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Also, if this thing really will sell for$25,000 - $35,000, what a great alternative this would be to some boring old Camry or Civic or something. Something like this could really make that daily commute exciting, even if no dead gunslingers were ever laying in there.

The full original copy of the ad is reproduced here; the pictures are still currently of the original:

• 350-cid OHV V-8 engine, three-speed Hydra-Matic transmission

• One of the most famous custom creations by Ray Fahner

  • Based on an actual circa-1850 horse-drawn funeral coach by Cunningham of New York
  • Reportedly carried James Gang member Bob Younger to “Boot Hill.”
  • Expertly detailed

Chassis no. S2362703

350-cid OHV V-8 engine, three-speed Hydra-Matic transmission, CAE tubular straight front axle with transverse leaf spring, live rear axle with semi-elliptic leaf springs, and two-wheel hydraulic drum brakes. Wheelbase: 98-inches.

To thousands of custom car fans, Ray Fahrner was the genius behind some of the most memorable and radical show rods of all time. Fahrner, who passed away in 2005, rose to prominence in the late 1950s with his groundbreaking 1932 Ford Roadster Pickup dubbed the Eclipse. Once on the map, Fahrner’s Missouri-based shop pushed the limits of automotive design, echoing the unbridled creativity and experimental nature of America during the 1960s.

By 1967, Fahrner completed his signature creation, the outrageous “Boothill Express,” based on an actual circa-1850 horse-drawn funeral coach by Cunningham of New York, which reportedly carried James Gang member Bob Younger to “Boot Hill.” Features include ornate carved moldings, brass lamps reportedly dating to late 18th-century India and proper funeral equipment, including tasseled velvet curtains and polished coffin rails.

The chrome-plated suspension features a CAE tubular front axle and hairpins, along with 1963 VW steering gear, full-elliptic rear leaf springs, a 1948 Ford rear end and drum brakes. The totally outrageous Hemi V-8 is actually a small block Chevy, mocked up with velocity stacks jutting through the top of the hearse body, while eight individual pipes remove the exhaust gases. A TorqueFlite automatic transmission handles the power, while the car’s aggressive rake is provided by a pair of E-T spindle-mounted front wheels, with Cragar S/S wheels and Goodyear Blue Streak slicks at the rear. Other features include a Ford Model T steering wheel, a Moon hydraulic throttle and a canister-style fuel tank, as well as a Stewart Warner instrument cluster. The open bench-type front seat features black diamond-tufted upholstery.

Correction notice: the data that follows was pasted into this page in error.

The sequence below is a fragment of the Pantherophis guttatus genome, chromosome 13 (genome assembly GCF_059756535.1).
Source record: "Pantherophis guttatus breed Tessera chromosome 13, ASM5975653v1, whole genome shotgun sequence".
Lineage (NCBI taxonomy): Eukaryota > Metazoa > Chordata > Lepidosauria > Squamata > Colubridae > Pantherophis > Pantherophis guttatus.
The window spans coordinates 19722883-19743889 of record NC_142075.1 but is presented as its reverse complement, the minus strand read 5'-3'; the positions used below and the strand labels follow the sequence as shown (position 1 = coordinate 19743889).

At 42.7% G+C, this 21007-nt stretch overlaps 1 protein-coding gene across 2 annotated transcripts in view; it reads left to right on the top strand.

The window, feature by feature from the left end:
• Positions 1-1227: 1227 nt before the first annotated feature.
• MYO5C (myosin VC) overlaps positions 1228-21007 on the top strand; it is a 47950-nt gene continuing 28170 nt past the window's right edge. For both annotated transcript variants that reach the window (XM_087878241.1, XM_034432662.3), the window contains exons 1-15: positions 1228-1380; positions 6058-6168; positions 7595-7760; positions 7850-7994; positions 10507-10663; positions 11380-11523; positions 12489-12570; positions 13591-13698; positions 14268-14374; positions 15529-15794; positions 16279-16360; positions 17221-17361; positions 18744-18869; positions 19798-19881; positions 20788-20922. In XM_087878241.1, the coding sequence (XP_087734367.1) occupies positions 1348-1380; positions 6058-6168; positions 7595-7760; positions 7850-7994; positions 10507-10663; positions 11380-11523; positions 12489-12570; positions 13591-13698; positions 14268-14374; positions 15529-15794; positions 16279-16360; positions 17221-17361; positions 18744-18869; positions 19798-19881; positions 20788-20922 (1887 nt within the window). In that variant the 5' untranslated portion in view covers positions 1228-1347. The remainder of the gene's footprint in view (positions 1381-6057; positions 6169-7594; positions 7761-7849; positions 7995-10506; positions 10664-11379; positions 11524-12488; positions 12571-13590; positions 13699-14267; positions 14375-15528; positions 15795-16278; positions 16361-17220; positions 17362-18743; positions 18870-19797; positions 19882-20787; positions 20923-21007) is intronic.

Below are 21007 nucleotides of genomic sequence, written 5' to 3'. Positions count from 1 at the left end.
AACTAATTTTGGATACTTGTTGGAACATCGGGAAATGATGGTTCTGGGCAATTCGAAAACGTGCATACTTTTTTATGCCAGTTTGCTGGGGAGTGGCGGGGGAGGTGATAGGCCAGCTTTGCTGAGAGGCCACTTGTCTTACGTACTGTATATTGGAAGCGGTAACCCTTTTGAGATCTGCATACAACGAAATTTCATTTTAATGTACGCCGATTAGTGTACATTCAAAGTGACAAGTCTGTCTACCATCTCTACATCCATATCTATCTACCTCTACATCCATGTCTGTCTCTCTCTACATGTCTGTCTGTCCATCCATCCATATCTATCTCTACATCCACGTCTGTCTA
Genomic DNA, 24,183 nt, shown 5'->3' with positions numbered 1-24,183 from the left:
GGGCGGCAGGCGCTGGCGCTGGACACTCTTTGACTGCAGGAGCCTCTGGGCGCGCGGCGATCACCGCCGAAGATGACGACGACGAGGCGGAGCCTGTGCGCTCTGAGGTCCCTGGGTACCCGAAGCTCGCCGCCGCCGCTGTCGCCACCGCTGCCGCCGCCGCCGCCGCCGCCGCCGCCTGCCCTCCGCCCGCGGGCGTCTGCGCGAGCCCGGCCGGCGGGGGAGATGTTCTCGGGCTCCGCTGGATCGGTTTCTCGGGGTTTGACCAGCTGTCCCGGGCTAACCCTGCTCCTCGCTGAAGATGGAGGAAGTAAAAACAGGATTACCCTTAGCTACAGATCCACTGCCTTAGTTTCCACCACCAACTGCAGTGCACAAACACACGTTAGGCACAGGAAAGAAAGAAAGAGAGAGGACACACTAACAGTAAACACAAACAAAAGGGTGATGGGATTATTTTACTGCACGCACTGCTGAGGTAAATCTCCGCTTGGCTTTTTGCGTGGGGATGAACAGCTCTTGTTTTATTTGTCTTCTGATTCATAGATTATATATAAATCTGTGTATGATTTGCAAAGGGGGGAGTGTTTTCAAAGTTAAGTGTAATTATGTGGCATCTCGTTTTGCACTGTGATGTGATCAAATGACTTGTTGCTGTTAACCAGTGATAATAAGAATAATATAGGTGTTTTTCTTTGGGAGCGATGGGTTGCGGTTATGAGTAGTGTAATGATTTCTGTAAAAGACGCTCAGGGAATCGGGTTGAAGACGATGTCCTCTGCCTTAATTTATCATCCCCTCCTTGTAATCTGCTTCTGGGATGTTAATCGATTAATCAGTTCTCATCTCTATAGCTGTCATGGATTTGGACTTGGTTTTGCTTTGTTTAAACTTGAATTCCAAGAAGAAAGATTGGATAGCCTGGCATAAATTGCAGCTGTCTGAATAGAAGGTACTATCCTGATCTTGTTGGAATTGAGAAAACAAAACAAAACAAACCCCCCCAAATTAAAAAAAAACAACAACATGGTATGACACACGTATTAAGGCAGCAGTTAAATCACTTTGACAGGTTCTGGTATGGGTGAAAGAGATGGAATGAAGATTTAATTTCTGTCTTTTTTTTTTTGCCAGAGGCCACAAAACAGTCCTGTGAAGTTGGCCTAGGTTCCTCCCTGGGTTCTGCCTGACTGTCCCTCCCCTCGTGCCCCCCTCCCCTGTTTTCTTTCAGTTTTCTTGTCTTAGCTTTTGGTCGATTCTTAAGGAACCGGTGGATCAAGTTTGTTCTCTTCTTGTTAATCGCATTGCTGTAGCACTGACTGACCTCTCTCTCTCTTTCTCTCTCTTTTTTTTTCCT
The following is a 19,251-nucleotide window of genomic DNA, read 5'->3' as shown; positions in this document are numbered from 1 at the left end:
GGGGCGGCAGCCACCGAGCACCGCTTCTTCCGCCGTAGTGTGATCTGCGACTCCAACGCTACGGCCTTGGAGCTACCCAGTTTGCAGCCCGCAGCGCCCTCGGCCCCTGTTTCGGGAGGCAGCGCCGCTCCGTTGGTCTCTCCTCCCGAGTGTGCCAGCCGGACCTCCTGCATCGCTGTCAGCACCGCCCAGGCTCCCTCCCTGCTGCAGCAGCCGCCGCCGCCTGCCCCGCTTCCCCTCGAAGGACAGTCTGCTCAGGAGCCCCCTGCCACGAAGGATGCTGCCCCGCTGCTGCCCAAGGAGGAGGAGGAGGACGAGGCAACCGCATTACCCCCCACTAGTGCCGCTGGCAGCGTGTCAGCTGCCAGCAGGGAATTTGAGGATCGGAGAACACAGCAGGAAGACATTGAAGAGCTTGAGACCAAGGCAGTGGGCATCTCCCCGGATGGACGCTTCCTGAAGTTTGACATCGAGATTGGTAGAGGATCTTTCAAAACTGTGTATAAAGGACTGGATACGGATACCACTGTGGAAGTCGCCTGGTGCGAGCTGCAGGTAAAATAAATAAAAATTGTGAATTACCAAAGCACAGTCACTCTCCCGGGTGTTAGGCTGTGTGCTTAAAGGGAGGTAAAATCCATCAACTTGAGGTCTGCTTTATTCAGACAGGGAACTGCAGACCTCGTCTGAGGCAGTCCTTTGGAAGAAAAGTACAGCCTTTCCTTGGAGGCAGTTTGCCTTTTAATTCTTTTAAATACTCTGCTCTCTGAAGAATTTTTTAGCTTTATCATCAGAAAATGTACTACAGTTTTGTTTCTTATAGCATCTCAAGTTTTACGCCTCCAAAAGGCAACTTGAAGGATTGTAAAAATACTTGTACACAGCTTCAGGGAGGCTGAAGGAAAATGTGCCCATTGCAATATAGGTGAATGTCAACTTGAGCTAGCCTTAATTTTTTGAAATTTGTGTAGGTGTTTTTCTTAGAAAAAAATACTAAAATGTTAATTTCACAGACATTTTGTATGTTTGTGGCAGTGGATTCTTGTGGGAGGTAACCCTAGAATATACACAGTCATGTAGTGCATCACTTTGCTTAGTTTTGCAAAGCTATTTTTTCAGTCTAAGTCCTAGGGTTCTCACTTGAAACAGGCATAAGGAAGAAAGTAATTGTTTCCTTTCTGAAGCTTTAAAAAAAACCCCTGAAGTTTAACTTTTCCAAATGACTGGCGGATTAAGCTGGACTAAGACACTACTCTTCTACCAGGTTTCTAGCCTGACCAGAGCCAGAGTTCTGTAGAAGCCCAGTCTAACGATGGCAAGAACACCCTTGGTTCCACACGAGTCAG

The Boothill Express formed part of Fahrner’s “Boothill Caravan,” which toured drag-strips and auto shows during the late 1960s. In the best 1960s show-rod tradition, the vehicle was immortalized with the 1967 release of a 1:24-scale plastic model kit by Monogram, complete with a skeleton packing a six-shooter and wearing a 10-gallon hat. Due to continued strong public demand, the model kit was reissued in 1994.

Today, the Boothill Express benefits from a recent expert detailing and is offered in period correct and largely unrestored condition. It is ready to resume its show career, or to form the prized centerpiece of a collection of the most famous and iconic show rods ever created. The Boothill Express remains a lasting tribute to the wild genius of Ray Fahrner, a custom car legend with an unbridled imagination.

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(Information and image sources: Kustorama, RM Auctions, Auction America, Jalopy Journal)